Robyn Brice
Robyn Vorsa4 years ago

I was quoting Margaret Atwood's book The Handmaid's Tale in another post quite recently. Her dystopian look at a future where women have become chattels to men is actually starting to come true. With constant attacks on women's rights by the fundies, whether Christian, Muslim, Jewish or Hindu. By women having to constantly fight for the basics such as fair and equal wages, access to healthcare including contraception and abortion, being able to walk down the street without being harassed, to stop *slut shaming* and to finally recognize women as being equal and worthwhile human beings.
Having lived through the sixties, I have seen the struggle that woman have had just to be able to drink in a public bar, or play pool or access legal services if they are attacked. To not have the blame heaped on them if they are raped and to not be locked out of careers simply because they are female.
What is happening to women world wide is terrifying. We are seeing a global femicide in countries like China and India. We are seeing honour killings and women being murdered because her dowry was not good enough. We need to open our eyes to what is happening in Saudi Arabia where women can't drive or travel freely, to Afghanistan where women are completely subjugated, to Iran, parts of Africa and even beyond. Are we seeing Atwood's book come to life. Ask the Tea Party, ask the men who enforce Sharia law, ask the women who aborted their fetus because it was a girl, and most of all, ask oursel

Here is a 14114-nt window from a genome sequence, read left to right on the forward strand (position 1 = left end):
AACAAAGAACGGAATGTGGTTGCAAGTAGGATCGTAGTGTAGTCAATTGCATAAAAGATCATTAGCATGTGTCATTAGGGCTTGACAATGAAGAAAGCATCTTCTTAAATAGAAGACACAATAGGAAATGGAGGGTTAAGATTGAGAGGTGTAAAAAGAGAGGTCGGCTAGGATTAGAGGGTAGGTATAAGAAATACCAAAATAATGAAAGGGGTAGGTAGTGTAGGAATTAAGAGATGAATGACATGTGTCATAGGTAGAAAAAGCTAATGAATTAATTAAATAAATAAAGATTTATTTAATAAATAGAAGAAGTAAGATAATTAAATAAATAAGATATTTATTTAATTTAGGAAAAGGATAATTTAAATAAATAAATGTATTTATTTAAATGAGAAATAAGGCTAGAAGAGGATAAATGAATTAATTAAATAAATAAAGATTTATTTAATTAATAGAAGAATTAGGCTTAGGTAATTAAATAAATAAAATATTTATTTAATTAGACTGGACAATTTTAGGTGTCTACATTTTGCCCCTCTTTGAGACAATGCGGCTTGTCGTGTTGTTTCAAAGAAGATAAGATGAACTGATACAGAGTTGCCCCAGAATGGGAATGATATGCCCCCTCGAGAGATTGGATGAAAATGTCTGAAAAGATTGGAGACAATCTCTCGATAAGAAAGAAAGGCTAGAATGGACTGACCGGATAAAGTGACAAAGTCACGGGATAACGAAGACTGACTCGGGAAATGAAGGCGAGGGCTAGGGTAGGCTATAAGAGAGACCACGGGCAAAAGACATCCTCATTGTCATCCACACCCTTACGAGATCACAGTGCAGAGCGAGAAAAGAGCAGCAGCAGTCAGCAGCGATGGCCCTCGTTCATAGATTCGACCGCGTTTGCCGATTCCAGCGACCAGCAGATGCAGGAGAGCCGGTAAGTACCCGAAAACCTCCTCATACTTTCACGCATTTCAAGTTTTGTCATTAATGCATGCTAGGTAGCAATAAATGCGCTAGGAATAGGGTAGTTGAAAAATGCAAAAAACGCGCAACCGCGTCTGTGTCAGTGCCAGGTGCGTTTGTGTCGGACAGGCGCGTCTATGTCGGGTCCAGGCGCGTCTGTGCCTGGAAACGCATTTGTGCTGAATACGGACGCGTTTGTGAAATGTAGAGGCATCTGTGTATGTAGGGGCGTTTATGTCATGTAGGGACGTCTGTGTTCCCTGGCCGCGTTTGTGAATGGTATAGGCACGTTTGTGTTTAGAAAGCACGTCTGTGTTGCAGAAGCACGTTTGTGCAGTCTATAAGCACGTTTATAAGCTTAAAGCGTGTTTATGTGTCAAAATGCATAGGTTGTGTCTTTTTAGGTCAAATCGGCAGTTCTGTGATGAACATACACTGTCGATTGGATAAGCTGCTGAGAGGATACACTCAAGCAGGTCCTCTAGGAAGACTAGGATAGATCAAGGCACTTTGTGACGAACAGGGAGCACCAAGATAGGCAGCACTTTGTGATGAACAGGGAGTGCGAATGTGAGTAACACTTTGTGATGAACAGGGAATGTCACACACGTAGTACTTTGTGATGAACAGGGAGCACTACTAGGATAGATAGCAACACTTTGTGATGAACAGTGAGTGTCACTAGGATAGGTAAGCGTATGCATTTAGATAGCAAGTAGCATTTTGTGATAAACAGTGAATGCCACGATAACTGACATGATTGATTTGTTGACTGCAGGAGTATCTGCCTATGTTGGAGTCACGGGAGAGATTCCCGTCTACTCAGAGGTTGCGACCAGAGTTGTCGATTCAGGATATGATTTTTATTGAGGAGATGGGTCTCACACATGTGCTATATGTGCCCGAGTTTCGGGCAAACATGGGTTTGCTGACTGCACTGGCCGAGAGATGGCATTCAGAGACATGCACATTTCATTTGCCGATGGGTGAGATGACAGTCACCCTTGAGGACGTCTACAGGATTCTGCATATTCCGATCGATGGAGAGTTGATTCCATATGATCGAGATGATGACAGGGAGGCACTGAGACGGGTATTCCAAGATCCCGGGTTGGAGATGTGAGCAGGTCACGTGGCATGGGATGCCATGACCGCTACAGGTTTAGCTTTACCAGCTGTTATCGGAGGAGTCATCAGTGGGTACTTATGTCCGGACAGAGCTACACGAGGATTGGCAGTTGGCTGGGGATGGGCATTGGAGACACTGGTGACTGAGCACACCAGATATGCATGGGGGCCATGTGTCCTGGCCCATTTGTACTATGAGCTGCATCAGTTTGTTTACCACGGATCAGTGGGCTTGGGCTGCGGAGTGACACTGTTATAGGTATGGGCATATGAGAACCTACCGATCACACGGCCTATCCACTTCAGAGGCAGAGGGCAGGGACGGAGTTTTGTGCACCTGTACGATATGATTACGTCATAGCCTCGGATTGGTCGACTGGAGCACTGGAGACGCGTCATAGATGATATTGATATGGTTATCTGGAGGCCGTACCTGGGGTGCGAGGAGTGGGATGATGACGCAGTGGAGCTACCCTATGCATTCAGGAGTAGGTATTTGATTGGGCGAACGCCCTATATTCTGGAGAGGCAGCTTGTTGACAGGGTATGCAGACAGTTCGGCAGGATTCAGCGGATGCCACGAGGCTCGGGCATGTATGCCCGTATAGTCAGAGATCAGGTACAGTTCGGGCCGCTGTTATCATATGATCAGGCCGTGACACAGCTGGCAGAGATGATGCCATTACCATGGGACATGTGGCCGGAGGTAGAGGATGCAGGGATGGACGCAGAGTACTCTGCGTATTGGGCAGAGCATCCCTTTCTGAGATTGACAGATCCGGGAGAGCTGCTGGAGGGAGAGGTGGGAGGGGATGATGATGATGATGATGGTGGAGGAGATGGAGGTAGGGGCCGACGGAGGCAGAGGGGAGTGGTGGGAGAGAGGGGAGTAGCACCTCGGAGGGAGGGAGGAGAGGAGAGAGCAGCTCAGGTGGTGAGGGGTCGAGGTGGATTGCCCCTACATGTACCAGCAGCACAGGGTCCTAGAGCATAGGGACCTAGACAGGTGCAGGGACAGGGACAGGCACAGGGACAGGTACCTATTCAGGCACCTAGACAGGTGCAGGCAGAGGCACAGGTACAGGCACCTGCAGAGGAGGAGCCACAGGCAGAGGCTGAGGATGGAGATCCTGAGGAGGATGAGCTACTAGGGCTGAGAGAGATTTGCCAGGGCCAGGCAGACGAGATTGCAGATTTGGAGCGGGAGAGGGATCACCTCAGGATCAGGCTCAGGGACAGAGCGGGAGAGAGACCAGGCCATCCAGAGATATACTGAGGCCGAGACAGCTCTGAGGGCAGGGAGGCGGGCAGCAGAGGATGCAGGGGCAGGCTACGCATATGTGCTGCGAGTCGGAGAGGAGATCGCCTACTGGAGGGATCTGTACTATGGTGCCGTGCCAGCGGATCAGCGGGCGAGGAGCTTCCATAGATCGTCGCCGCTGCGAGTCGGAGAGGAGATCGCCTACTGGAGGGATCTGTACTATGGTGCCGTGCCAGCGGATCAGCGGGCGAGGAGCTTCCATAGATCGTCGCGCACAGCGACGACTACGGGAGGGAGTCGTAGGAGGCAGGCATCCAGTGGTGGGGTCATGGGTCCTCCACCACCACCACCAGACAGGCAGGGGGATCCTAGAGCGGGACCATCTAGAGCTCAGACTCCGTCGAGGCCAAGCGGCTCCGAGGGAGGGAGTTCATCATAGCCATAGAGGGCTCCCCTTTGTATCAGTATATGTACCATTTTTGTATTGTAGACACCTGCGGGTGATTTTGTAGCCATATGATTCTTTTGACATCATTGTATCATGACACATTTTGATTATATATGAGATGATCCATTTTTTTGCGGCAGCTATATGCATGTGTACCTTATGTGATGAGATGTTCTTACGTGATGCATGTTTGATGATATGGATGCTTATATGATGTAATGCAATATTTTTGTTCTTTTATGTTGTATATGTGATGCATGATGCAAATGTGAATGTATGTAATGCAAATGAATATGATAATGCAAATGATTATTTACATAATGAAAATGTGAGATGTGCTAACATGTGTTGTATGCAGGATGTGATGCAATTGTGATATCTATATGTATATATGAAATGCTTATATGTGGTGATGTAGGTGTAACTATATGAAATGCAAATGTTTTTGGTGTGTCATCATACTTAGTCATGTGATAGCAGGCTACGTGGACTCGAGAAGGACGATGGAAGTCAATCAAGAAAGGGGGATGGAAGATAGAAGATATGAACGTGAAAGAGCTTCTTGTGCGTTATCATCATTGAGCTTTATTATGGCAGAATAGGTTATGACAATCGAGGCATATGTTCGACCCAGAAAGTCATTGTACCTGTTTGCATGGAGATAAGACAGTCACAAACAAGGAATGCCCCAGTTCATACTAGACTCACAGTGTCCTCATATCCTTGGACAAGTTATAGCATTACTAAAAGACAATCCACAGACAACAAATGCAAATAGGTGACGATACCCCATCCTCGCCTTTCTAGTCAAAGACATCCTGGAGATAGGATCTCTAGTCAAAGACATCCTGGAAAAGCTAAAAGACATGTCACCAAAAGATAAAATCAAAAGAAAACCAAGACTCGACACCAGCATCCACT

Joanne Dixon
Joanne Dixon4 years ago

One thing that bothers me about the current discussion is the phrase "trust women." I don't think trust has anything to do with it. Whether a genius or a moron, whether an angel or - something else - a woman is a human being and is the ONLY person who has the right to make decisions about her own health, good decisions or bad decisions. No one thinks we have to trust men - they are assumed to have that right. So should women be.

Grace W.
Grace W8 years ago

I am glad to see Cynthia Samuels speaking up so truthfully and clearly. I agree wholeheartedly with her premises. (In fact, have been wondering how to get my own voice on the subject out into the world and heard.)
My question to all of us who agree with these premises and vision regarding the female's right to autonomy and freedom, including as related to the course of our/their reproductive lives, is what we are going to do about this? I for one think it's time for a mass mobilization of empowered females (and increasingly empowered females) and our male allies (and yes there are at least a few of these out there) to demand that the socio-political structures of our nation and world grow to be truly female friendly and respecting rather than the too often repressive, hurtful, brutal, and even deadly environments they are. I for one have had enough! How do we organize from here on out - with respect to American politics where abortions rights are being used as a bargaining chip even by "democrats" to 70% of females worldwide facing some form of violence over the course of their lives (a statistic I heard in conneaction with the U. N. ' s reported plans to address this) to that outrageous, heartbreaking "femicide" Ms. Samuels talks about (btw, I'm pretty sure if so many "boys" were dissappearing the powers that be would be outraged and calling us to "war" to stop this). There is power in our numbers and moral argument. Now is our time to change things for the better!